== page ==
No Country for Old (Insurance) Captives

C. HUYGENS - Friday, August 25, 2017
Attention captives bearing reputation risk, review programs…implement immediate changes. Thus opined the court: Although

“…organized and regulated as an insurance company, paid the claims filed against it, and met the minimal capitalization requirements (but it)… was not operated like an insurance company, it issued policies with unclear and contradictory terms, and it charged wholly unreasonable premiums….(B)ased on the facts the court focused on, it will be vital for all captives to undergo a thorough review of their program, and to implement immediate changes”

Read more in Business Insurance.

Brexit and Sovereign Reputation Risk

C. HUYGENS - Friday, August 11, 2017
BDO, the global consultancy, tracked the valuation of businesses in the aftermath of BREXIT, when just over a year ago, on 23 June 2016, the UK decided 51.9% to 48.1% to leave the EU.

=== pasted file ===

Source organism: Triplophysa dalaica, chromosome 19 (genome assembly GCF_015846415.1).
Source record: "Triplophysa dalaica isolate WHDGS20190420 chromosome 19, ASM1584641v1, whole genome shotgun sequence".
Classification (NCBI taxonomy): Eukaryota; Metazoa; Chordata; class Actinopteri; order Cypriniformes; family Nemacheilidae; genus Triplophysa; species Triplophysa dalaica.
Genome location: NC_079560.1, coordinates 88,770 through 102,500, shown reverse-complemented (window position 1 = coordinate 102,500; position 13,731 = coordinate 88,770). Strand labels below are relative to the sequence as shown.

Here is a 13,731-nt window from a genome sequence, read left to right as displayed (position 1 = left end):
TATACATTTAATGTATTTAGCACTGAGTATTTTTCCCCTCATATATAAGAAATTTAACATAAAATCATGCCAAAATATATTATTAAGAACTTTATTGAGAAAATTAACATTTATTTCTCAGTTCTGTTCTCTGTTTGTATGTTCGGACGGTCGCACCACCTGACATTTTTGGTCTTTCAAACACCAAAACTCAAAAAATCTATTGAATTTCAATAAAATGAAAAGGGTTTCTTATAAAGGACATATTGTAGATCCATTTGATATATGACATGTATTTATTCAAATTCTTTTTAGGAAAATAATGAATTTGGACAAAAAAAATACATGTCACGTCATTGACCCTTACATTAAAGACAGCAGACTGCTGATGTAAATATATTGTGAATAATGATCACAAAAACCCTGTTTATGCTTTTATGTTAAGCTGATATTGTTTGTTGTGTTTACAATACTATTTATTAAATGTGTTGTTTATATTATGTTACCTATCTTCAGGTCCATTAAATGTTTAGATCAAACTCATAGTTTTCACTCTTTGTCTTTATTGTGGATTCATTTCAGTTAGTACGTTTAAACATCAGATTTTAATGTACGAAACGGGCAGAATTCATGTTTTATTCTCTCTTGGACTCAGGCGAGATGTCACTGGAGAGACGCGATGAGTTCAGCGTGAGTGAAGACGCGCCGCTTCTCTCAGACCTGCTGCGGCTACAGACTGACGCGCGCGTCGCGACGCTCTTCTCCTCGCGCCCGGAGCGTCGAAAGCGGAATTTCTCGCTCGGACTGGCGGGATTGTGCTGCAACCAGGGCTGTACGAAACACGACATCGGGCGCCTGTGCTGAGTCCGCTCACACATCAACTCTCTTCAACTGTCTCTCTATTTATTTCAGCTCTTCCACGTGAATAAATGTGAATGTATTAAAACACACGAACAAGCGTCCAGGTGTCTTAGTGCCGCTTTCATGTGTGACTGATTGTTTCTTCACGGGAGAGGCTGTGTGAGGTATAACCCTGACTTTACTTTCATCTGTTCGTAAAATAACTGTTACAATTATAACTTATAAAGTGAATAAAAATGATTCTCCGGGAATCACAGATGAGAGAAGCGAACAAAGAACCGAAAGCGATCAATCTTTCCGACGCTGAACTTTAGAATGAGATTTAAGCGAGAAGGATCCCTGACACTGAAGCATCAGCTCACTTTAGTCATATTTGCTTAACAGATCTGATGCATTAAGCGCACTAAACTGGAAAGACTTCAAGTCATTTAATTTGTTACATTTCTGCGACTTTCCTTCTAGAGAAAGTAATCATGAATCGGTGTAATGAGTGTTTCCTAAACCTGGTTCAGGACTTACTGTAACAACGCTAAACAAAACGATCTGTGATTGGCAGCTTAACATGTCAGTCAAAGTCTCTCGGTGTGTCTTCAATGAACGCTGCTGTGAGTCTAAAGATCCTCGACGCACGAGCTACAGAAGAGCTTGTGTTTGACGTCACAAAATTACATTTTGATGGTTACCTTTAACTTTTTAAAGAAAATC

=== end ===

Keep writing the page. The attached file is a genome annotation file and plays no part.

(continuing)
“Future performance may be significantly different given an environment of low exchange rates, growing inflation, and the possibility of continuing low GDP growth and falling consumer confidence.”

Read more in the BDO Blog.

Industry Under Siege (No, its not banking)

C. HUYGENS - Wednesday, August 09, 2017
“When commentators routinely compare Silicon Valley today with the arrogance, isolation and destructive might of Wall Street before the crash 10 years ago this week, it is time to start thinking about reputation — and what might ensue when the glamorous superficial allure of these tech giants wears off.”

Read more in the Financial Times.

Wells Fargo Drops Yet Another Shoe